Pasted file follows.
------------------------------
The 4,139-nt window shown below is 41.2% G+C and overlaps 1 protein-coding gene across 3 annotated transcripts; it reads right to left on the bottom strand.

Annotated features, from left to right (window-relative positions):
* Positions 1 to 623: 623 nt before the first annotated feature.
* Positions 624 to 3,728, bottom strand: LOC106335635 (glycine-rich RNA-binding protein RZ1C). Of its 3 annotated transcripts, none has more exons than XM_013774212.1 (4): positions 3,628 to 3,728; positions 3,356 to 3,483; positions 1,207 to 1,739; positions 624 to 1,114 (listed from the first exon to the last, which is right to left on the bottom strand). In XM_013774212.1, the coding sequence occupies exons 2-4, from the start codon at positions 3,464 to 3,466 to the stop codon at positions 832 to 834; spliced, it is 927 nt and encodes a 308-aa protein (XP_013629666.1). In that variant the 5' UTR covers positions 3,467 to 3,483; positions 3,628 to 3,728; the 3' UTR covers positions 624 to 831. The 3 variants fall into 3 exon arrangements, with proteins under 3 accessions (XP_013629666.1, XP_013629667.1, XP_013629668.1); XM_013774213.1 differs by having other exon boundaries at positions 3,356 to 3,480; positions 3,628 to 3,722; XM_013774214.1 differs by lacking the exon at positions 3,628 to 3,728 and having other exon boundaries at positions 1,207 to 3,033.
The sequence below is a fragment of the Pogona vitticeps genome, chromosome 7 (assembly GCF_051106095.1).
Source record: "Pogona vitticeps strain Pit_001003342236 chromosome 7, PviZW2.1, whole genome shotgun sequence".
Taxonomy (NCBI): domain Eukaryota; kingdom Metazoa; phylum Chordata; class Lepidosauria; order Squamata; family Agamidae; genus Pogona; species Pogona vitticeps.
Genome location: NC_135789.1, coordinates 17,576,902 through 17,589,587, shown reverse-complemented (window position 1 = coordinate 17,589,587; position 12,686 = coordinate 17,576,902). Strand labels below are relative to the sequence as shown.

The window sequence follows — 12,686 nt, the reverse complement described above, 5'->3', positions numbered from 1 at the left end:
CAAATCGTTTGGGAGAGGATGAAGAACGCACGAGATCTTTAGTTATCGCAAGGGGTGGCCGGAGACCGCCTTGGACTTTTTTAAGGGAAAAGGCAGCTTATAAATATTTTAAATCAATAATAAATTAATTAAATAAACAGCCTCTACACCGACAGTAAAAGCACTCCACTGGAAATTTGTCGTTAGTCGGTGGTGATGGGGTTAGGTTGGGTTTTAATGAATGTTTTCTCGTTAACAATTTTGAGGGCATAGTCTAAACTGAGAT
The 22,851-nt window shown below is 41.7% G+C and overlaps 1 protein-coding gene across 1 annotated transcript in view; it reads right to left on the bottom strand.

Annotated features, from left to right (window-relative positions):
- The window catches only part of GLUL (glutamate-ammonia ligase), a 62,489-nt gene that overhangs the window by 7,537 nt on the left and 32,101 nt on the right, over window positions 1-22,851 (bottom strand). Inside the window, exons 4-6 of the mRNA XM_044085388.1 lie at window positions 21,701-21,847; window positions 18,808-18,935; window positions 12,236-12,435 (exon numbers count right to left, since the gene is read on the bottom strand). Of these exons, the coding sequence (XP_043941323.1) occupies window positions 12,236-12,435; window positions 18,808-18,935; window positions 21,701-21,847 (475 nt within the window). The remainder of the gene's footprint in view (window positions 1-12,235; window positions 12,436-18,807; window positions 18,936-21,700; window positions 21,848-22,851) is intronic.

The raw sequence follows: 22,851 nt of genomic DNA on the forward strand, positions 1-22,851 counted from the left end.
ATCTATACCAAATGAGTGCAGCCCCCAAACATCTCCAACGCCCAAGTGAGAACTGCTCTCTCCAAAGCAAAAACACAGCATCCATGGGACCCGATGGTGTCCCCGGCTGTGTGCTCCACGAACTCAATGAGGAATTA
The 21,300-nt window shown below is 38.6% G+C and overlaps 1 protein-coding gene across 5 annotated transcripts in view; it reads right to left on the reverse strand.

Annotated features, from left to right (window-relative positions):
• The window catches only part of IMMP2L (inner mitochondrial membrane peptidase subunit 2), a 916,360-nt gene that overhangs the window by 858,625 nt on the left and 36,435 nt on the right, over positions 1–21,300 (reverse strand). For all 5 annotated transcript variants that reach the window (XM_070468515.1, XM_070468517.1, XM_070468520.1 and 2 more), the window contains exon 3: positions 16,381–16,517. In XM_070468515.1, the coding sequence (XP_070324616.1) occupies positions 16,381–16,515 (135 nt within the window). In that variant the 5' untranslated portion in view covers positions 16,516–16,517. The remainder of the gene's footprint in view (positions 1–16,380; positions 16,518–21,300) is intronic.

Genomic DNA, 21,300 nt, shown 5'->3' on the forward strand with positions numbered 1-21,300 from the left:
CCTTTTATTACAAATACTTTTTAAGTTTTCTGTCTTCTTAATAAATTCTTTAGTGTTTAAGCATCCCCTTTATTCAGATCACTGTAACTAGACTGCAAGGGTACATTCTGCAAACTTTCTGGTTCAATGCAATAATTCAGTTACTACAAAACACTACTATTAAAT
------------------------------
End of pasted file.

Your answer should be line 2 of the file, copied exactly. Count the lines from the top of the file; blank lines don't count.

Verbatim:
Annotated features, from left to right (window-relative positions):